4. The injectors can be very difficult to remove at times due to carbon build up around the injector body in the cylinder head. Usually this is caused by leaking chamber gaskets. The hold down bolts are marginal at best, and if re-used after removal they will not hold torque. The bolts are torque to yield, they must be replaced any time they are removed.

Turbocharger

The turbochargers on these engines are a variable geometry type turbo. They use an electric actuator, controlled by a pulse width modulated signal from the ECM, to vary vane position depending on load and throttle position. Like any of the other VGT type turbos, these turbos are susceptible to carbon build up causing the vanes to stick resulting in several drivability problems. Most commonly these complaints would include poor response, low power, black smoke, and poor fuel economy, among others. The turbocharger, charge air cooler and EGR system operate with one another and must be tested as a system.

  1. Run the turbo actuator test with the DRB3. If the actuator rod does not move at all or does not move evenly inspect the pivot where the rod connects to the vane lever. They tend to corrode and limit movement. Clean up the pivot and rod, apply high temp grease and retry. If it still does not move correctly and the electrical power supply and ground check OK, then the turbo needs replaced. The actuator can not be replaced separately from the turbo.
  2. Note: Do no try and move the actuator rod externally by pushing or pulling on it. The actuator rod has a worm rive gear attached to it which does not allow movement from the output side.

Use the following information regarding diagnostic trouble codes in addition to the normal diagnostic procedures outlined in the service manual or technical service bulletins.

DTC P0087 Fuel rail pressure malfunction- pressure too low
*This code is not listed in Chrysler service literature for Sprinter but may set or show with some scan tools.

  1. Restricted or aerated fuel supply to CP3 pump
  2. Excessive leakage from fuel injectors
  3. Fuel pressure solenoid in fuel rail not operating correctly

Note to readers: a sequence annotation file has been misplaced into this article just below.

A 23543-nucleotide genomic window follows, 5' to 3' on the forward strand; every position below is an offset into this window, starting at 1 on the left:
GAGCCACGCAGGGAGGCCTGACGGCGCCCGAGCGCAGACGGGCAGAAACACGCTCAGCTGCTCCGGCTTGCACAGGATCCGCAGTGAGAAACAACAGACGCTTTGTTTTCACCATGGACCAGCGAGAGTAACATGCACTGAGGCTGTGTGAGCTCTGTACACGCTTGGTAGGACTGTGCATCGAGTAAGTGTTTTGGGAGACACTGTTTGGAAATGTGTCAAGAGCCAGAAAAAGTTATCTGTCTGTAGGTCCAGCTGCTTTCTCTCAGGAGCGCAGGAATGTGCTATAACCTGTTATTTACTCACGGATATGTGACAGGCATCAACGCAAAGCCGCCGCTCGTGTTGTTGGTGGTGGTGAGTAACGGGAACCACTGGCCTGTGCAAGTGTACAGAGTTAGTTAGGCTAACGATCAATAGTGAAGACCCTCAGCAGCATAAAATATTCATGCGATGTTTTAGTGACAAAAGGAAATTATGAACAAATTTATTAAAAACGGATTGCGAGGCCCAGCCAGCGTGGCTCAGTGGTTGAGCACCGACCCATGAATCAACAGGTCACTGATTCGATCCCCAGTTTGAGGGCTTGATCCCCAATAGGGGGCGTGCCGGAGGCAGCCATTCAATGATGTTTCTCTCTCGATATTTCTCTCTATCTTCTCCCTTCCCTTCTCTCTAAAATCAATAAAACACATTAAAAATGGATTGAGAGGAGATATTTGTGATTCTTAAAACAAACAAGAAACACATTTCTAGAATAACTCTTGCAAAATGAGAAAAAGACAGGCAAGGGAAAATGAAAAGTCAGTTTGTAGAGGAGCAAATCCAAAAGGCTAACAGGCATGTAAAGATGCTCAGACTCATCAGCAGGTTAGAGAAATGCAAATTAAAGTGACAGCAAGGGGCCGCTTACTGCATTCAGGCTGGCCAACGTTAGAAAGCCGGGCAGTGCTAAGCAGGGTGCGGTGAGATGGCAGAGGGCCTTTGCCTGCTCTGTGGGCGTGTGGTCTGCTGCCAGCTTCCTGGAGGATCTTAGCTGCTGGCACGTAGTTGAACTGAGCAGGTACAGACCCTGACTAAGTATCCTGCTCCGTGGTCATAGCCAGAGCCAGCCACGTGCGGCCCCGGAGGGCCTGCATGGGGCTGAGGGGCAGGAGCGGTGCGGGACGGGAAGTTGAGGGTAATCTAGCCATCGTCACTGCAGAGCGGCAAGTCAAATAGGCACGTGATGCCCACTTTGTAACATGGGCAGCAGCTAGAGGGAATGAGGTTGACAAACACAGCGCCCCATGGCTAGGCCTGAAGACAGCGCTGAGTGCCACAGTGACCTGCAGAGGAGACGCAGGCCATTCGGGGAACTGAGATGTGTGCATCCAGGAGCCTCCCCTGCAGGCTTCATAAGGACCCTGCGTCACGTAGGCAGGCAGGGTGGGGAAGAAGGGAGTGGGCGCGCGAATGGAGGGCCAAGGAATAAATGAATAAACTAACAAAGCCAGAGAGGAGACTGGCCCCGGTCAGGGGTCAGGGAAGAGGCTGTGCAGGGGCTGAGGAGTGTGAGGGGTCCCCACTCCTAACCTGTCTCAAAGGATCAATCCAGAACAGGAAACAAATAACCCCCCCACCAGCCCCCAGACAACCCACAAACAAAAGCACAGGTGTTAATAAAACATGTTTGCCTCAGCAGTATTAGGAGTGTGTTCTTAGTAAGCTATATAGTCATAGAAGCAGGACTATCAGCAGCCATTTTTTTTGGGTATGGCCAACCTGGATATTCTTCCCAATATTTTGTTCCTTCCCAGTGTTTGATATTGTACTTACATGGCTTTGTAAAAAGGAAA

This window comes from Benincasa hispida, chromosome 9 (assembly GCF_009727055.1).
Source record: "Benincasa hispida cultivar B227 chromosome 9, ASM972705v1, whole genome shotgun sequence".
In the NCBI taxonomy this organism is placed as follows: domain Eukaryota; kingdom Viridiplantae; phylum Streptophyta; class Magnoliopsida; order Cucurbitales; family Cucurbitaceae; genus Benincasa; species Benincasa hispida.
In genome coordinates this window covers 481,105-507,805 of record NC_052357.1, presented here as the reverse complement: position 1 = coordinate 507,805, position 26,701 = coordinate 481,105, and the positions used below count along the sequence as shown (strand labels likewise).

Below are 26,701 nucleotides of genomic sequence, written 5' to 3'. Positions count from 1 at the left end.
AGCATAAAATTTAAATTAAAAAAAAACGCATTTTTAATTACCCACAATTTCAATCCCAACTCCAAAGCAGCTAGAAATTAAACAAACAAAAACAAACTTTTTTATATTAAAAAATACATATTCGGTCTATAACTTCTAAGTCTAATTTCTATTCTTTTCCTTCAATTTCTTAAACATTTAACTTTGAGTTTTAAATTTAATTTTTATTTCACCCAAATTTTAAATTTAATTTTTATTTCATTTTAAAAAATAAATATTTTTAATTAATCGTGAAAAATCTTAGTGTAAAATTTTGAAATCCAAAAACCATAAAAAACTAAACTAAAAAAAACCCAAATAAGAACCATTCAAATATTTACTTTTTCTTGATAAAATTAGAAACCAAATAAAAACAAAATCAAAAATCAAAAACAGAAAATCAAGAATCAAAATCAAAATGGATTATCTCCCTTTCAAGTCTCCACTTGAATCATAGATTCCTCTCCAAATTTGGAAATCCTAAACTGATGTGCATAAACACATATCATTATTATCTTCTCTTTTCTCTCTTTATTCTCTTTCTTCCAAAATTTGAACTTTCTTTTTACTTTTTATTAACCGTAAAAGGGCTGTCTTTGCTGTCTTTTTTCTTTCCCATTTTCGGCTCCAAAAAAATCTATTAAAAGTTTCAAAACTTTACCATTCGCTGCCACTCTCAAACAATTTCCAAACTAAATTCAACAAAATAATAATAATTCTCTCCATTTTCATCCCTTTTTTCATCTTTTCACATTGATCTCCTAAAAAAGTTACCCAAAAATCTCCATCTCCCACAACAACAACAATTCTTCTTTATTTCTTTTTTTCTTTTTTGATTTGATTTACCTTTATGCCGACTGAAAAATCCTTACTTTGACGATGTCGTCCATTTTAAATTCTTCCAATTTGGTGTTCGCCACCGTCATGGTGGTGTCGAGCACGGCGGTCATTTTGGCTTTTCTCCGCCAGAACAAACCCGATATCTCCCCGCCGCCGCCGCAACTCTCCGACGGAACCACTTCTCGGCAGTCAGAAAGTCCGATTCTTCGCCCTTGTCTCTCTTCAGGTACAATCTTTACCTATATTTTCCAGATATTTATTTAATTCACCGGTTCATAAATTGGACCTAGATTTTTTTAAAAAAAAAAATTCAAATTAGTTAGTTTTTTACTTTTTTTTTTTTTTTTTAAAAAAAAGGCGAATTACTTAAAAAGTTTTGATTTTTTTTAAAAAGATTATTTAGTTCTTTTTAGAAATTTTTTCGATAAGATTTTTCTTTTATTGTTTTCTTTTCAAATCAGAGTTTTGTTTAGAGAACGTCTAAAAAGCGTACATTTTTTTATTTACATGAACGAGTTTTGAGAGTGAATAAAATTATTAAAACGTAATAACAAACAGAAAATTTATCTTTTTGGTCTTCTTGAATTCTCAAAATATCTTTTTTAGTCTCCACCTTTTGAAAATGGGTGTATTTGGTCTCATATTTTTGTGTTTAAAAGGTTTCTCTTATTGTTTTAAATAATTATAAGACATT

DTC P0201 – P0205 Injector control circuit

  1. Damaged injector wiring
  2. Check injector resistance, should be less than 1 ohm and greater than zero ohms (zero ohm meter leads before test).

DTC P0299 Turbo under boost condition
This code is not listed in the Chrysler service information for Sprinter, but it is an OBD2/Global code that can be stored in the Sprinter ECM and will show with some scan tools, often in conjunction with P2359.

  1. Cracked and/or leaking plastic turbocharger resonator
  2. Cracked and/or leaking charge air cooler tube from intercooler to intake
  3. Dirty or Damaged MAF sensor
  4. Other boost leaks and or exhaust leaks (before the turbocharger)
  5. Turbo and or VGT system failure- VGT actuator stuck open
  6. EGR valve sticking or other EGR system failure
  7. Plugged air filter, 2004-2006 air filters should not have a foam pad glued to them.
  8. Plugged catalytic converter

DTC P0300  Misfire detected

  1. Restricted or aerated fuel supply
  2. Defective injector(s)
  3. Fuel injector hold down lost torque, chamber gasket leaking
  4. Use scan tool to isolate each cylinder
  5. Perform Fuel Correction Test with scan tool to isolate cylinders
  6. Damaged cams and/or lifters

DTC P2025 Intake pressure sensor plausibilit

  • Basically barometric pressure/intake restriction sensor. Mounted on air box and is often damaged during service or other repairs

DTC P02043 Camshaft position sensor circuit- open circuit

  1. Usually defective cam sensor, however occasionally a bad crank sensor may set this code.
  2. Often sets in conjunction with P2045 crankshaft position sensor circuit lost signal

DTC P02045 Crankshaft position sensor circuit lost signal

  1. Usually defective cam sensor, however occasionally a bad crank sensor may set this code.
  2. Often sets in conjunction with P2043 camshaft position sensor circuit- open circuit

DTC P2359 Boost pressure too high/too low

  1. Most commonly set due to a cracked and/or leaking turbocharger resonator assembly.
  2. Other boost leaks at intercooler, intercooler piping, etc.
  3. Sticking VGT actuator
  4. Plugged air filter, 2004-2006 air filters should not have a foam pad glued to them.
  5. Restricted exhaust
  6. Defective turbocharger